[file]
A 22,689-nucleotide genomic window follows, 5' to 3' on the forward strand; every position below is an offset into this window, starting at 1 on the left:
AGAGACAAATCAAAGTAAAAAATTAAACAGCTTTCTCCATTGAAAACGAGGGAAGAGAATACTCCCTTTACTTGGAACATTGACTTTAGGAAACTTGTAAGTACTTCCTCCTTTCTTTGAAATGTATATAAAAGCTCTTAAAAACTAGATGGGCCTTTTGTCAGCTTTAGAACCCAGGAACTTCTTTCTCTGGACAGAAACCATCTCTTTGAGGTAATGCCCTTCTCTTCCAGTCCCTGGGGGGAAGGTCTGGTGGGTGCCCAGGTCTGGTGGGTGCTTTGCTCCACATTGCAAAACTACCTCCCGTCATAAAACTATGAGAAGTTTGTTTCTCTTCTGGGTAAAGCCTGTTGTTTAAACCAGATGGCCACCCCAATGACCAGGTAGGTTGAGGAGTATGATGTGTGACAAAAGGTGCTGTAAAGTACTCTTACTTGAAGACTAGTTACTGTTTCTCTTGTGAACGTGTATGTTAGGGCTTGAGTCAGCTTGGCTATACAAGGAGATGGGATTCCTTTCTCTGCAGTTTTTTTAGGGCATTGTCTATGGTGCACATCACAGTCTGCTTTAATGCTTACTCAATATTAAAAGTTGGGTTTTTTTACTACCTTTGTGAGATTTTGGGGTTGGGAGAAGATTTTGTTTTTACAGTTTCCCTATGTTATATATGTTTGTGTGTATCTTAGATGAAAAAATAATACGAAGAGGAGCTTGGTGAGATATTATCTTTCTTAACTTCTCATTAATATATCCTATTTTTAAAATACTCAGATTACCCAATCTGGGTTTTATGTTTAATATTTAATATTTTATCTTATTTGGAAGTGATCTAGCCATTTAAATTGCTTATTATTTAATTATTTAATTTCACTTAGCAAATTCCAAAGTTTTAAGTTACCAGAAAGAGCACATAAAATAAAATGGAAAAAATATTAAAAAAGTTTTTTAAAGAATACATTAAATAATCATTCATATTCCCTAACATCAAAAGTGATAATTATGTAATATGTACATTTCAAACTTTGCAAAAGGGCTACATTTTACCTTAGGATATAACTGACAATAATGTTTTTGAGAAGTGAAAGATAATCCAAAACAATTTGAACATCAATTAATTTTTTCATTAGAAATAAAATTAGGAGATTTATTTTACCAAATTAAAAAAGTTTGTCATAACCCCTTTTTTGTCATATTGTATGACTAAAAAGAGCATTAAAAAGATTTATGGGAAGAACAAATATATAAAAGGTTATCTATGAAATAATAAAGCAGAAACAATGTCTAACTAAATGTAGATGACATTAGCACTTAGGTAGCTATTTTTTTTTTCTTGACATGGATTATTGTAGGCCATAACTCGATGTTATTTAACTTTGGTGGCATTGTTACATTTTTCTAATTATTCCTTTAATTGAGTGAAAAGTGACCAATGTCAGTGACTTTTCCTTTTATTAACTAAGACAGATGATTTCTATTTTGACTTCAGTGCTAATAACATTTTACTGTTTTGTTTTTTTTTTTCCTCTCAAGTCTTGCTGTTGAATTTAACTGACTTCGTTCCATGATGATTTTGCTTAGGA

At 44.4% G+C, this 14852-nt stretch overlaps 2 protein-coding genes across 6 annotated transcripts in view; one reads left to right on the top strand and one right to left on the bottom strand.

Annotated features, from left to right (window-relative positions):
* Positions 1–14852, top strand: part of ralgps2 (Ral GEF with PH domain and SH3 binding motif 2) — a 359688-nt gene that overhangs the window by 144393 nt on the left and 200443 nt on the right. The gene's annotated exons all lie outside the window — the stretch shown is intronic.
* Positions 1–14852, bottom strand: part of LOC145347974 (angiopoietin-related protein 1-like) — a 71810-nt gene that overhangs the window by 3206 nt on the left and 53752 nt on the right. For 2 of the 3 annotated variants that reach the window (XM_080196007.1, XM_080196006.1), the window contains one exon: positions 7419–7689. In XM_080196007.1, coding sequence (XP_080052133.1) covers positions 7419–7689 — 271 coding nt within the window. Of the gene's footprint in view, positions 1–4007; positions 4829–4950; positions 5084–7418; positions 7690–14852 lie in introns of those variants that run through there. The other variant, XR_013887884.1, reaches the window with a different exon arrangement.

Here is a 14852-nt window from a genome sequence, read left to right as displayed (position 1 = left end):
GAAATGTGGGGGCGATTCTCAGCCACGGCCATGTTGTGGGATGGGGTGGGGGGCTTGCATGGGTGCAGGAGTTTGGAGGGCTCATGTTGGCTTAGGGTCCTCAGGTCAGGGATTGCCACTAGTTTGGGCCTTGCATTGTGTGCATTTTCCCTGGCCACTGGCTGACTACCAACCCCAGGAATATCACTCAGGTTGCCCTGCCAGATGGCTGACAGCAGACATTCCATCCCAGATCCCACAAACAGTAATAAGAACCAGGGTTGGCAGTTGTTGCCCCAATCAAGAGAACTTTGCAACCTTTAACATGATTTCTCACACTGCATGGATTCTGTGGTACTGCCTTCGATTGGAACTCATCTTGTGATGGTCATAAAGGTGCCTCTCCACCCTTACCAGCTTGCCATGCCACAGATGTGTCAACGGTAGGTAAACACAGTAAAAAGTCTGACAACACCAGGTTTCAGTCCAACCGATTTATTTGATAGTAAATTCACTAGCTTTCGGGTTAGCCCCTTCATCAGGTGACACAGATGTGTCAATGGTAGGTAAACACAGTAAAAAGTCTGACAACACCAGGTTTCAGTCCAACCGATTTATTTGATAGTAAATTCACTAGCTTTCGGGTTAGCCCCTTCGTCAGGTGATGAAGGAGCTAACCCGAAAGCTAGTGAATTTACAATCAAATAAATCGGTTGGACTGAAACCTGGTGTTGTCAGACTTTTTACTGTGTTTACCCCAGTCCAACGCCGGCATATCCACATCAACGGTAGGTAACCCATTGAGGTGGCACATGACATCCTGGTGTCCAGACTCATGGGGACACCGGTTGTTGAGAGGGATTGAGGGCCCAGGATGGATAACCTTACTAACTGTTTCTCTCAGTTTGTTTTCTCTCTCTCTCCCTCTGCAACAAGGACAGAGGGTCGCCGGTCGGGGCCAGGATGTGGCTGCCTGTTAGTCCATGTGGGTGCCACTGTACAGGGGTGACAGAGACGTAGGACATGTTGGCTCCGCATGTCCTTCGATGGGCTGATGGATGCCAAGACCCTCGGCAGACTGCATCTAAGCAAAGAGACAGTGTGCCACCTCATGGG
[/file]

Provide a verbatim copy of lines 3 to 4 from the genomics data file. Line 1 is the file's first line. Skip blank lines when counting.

At 44.4% G+C, this 14852-nt stretch overlaps 2 protein-coding genes across 6 annotated transcripts in view; one reads left to right on the top strand and one right to left on the bottom strand.

Annotated features, from left to right (window-relative positions):